“The Summer of Tiger Swallow Tails.” In The Yard Anthology. Sylva, NC: Old Mountain Press, 2007. (oldmp.com)
“Brother’s Mess of Crosses.” First Place. 2006 John Edward Johnson Prize. SC Poetry Society. Charleston, SC: SCPS, 2006.
“Cliff Jump.” Honorable Mention. 2006 Lyric Poem Prize. SC Poetry Society. Charleston, SC: SCPS, 2006.
"The Cotton Mill Song." “1963” Blue Collar Review. Vol. 10 Issue 1. Autumn 2006. Norfolk, VA: Partisan Press, 2006.
“Blue Panes.” Honorable Mention. Kakalak 2006: An Anthology of Carolina Poets. Charlotte, NC: Main Street Rag, 2006.

“Mama’s Mill Christmas 1935.” Home for the Holidays. Anthology. Sylva, NC: Old Mountain Press, 2006. (oldmp.com)

A Poem on Race and the Rich Diversity of the South

In July 2015, I was honored to to share a poem at a Speaking Down Barriers Event held at the Phyllis Wheatley Center in Greenville, SC. It was a wonderful, well attended and inspirational event that brought folks form a variety of backgrounds to discuss issues of race. These events are held monthly, so if you have not attended one, I certainly would encourage you to do so.

Below is the text of the poem that I shared. It is also published on the Speaking Down Barriers website: http://www.speakingdownbarriers.org/poems.html




Sweeter than our Carolina Tea
By KJ Gibbs

My English Grandmother never allowed past her lips
a single bite of Spaghetti Marinara, Lasagna or other “foreign muck”.
While some may call her racist for it, others may point out
the hypocrisy in shunning Italian food, while simultaneously embracing
 a far east stew that the English deem “Pub Curry.”

But my Grandmother never forgot her Rosie the Riveter years
in the Sheffield munition factory, or my Grandfather’s post
in Cairo that left him deaf,  or the birth of her first child
in a shell shocked hospital hallway with no doctor or electricity.

She never forgot the sound of the bombs on blacked out streets.
So she manifested her anger, she took her revenge for a ravaged city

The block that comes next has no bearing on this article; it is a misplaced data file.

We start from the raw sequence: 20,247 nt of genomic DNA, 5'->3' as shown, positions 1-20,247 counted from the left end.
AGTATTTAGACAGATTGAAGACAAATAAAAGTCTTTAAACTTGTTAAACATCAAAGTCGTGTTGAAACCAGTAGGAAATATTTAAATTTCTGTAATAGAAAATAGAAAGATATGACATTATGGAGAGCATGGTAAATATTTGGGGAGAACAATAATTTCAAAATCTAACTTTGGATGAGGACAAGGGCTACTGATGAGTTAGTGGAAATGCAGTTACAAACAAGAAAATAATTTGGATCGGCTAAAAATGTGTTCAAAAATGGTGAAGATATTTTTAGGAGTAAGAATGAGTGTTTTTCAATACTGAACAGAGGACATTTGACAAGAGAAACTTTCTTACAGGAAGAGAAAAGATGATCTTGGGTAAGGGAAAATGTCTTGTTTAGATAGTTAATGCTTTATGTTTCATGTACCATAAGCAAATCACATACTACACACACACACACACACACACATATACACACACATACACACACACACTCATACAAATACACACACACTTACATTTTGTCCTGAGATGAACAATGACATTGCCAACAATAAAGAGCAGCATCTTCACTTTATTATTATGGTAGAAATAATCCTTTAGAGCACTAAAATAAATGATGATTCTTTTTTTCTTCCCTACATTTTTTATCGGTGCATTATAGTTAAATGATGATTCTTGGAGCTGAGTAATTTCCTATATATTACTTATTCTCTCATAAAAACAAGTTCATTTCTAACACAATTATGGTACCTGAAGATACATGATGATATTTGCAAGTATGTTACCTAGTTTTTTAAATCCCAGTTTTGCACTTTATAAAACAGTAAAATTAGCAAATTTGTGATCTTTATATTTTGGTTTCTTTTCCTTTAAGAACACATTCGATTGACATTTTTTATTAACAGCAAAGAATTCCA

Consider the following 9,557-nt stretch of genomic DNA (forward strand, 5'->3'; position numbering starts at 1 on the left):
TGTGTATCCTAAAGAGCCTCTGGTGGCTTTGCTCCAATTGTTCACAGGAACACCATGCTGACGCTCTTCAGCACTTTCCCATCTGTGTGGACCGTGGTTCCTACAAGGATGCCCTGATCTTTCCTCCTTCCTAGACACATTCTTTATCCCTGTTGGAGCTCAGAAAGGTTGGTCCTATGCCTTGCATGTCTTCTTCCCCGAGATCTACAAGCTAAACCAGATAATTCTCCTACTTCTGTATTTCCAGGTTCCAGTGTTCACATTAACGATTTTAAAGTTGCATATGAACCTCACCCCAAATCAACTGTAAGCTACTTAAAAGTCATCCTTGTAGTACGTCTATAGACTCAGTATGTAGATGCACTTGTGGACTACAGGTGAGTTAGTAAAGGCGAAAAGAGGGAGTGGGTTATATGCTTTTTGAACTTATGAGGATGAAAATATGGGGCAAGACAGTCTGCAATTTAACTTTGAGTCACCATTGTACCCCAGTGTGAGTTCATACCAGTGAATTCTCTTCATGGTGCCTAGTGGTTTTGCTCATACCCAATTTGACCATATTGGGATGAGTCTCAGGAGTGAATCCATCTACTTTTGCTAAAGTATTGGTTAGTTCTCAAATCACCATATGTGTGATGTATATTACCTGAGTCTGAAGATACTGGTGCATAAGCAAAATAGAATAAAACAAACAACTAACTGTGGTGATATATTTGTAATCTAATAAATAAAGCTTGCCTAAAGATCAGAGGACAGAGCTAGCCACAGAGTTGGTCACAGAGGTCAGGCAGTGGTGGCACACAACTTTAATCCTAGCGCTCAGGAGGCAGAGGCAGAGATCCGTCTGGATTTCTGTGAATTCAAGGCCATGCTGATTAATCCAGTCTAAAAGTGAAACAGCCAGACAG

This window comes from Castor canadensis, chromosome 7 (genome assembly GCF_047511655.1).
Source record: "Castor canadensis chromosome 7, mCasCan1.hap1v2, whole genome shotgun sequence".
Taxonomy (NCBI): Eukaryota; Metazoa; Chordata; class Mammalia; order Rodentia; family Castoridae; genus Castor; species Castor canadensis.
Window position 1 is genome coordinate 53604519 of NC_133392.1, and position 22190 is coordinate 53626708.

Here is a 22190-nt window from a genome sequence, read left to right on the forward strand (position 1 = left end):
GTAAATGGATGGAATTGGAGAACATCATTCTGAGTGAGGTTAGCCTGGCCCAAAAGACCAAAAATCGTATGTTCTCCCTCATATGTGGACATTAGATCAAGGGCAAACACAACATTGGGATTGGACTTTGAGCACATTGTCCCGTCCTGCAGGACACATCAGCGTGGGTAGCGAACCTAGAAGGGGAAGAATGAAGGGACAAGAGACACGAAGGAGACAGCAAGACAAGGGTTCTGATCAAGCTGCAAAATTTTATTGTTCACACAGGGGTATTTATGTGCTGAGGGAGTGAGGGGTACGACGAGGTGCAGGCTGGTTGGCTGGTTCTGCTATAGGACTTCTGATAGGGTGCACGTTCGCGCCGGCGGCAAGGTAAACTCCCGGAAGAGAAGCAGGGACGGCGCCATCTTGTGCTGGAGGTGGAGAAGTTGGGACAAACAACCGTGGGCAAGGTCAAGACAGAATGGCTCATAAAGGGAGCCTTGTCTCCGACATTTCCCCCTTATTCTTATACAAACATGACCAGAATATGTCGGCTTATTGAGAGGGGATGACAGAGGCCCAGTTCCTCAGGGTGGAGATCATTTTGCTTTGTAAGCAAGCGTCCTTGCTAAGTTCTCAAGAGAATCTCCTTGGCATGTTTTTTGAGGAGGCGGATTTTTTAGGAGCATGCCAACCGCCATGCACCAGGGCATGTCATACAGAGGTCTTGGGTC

in the only useless way she could: a hate for all things German and Italian—
right down to the noodles.

You may have realized that I have a heritage afar,
I’m first generation American, “an anchor baby.”
As my co-worker Yolanda exclaimed after I mentioned my English parents,
“I knew you were eating some strange food.”

And yes, the British are known for their love of weird food.
Yes, I’ll have the pizza with tuna and sweetcorn in it.
Sure I’d love the prawn flavored crisps. And TGIF!
Thank God its Fish on Friday cause I love me some Fish N’ Chips

Yet while not a single bone of my family is buried on American soil,
I am native born, raised in Carolina, learned in the ways of collard
greens, cornbread, grits, and biscuits. This food is what ties the cultures
of the South together. Take any group of Southerners, black or Textile Mill white,

they can bond over the commonality of a shared food tradition:
A tradition of fat back and pickled hot peppers flavoring
share cropper staples of string beans, potatoes, black eyed peas,
and greens. A tradition born from never having enough.

Yet in this New South, while our schools may be integrated,
where as much as we have moved forward — things have also stayed
the same. Some Southerners may have been trained with a more PC vocabulary
but the generational racism has not been erased from their hearts.

Nonetheless, Southern cultures raised in the isolation of slavery then segregation
have developed their own flavor — a quilt sewn of diverse tradition and dyed
with Indigo, Sumac, and Black Walnut.  Whether it is the traditional artisan
crafts of the Gullah Geechee, the Appalachian dulcimer twang, the colorful Haitian

dance, or the Tree Tossing Highland Games, our cultural differences are what makes
the American South Great — not a reason to hate. 

Yet today, while more whites may keep racial slurs private, it is not because
their colorblind— it’s because they’ve learned to avoid the backlash.
Opting instead to create a culture of shunning our darker skinned countrymen.


Meanwhile friends of a darker hue are refused service
at a bar on Greenville’s supposedly welcoming Main Street.
How shocking that in this day, an American citizen is treated
as if he was wearing an invisibility cloak. 

Meanwhile on that same Main Street, my black business partner
and I are harassed by a 30 something in a tie, for the crime
of walking shoulder to shoulder from Coffee to NOMA square.

If my Grandmother was alive today, I would tell her to forgive
the terrifying 1940’s and the undernourished 1950’s
and take a twirl with a plate of Mussolini linguine.

Just like today, I say to you, South Carolina — God Damn—
black churches are still burning and the strange fruit hanging
from bloody trees has been replaced by the echo of a Glock.

But most damaging, we are smothering
our young, gifted, and cultured beneath a hooded history.
Instead of celebrating a rich God-given diversity
that could make our Carolina future sweeter than our tea.


©Kimberly Jane Gibbs No part of this work may be reproduced or transmitted in any electronic or audio form without permission in writing from the author. The author reserves all rights to this original piece of writing.